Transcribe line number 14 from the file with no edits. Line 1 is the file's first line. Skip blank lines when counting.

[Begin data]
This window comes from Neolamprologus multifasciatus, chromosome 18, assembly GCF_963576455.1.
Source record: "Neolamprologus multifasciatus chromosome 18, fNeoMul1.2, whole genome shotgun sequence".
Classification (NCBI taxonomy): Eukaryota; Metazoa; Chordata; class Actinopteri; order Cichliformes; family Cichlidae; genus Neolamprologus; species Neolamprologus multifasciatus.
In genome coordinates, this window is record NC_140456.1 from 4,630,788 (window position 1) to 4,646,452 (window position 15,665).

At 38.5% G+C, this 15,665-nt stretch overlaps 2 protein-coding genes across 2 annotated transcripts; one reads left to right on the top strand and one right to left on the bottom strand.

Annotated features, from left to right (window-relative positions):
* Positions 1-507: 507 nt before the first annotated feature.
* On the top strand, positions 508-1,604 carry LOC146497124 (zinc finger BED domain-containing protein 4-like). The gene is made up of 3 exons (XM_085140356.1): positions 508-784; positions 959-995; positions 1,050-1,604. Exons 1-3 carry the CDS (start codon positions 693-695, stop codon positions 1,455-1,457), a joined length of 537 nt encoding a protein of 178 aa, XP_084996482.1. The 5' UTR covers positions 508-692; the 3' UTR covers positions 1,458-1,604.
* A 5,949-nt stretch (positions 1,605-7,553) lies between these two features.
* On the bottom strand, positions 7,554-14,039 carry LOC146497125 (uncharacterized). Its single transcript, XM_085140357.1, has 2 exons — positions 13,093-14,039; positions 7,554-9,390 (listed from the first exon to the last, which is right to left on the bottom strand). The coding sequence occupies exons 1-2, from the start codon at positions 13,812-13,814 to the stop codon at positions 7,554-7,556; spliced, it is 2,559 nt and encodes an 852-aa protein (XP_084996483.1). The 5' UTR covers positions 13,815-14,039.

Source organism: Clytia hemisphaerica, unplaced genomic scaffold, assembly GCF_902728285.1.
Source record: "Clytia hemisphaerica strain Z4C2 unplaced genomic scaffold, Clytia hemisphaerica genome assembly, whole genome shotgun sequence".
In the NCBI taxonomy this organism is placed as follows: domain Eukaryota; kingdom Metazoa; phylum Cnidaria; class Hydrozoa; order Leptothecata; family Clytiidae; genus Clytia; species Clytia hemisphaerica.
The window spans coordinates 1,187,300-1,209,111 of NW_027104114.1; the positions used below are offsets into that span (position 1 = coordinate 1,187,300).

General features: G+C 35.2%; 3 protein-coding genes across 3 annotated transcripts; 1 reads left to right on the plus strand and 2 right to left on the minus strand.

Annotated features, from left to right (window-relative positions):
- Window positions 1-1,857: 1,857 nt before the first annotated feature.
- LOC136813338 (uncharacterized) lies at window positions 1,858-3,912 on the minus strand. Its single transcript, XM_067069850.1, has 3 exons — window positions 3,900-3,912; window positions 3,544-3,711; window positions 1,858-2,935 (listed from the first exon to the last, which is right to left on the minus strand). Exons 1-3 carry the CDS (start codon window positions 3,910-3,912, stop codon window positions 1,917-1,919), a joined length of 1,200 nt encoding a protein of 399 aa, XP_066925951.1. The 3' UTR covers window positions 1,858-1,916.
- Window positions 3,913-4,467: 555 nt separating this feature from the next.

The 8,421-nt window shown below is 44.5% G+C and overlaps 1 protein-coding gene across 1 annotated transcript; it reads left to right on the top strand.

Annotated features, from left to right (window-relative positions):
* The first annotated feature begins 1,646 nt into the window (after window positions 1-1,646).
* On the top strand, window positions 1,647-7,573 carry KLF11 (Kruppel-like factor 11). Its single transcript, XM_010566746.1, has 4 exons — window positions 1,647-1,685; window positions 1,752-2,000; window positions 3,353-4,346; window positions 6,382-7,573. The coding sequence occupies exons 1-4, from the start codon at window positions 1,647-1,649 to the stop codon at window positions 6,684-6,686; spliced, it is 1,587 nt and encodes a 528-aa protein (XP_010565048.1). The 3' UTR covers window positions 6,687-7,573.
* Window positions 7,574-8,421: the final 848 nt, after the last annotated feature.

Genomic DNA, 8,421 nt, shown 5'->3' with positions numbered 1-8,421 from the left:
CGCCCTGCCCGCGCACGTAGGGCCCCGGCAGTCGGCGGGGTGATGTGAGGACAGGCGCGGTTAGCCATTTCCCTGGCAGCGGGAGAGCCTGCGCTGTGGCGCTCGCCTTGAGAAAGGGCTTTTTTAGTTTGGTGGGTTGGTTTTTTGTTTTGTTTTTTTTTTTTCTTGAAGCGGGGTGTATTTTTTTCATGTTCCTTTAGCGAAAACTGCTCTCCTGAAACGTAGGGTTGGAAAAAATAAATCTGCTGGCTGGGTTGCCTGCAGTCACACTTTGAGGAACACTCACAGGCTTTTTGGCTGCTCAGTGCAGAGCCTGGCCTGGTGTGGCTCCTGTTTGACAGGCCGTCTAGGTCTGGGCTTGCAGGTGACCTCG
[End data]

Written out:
The window spans coordinates 1,187,300-1,209,111 of NW_027104114.1; the positions used below are offsets into that span (position 1 = coordinate 1,187,300).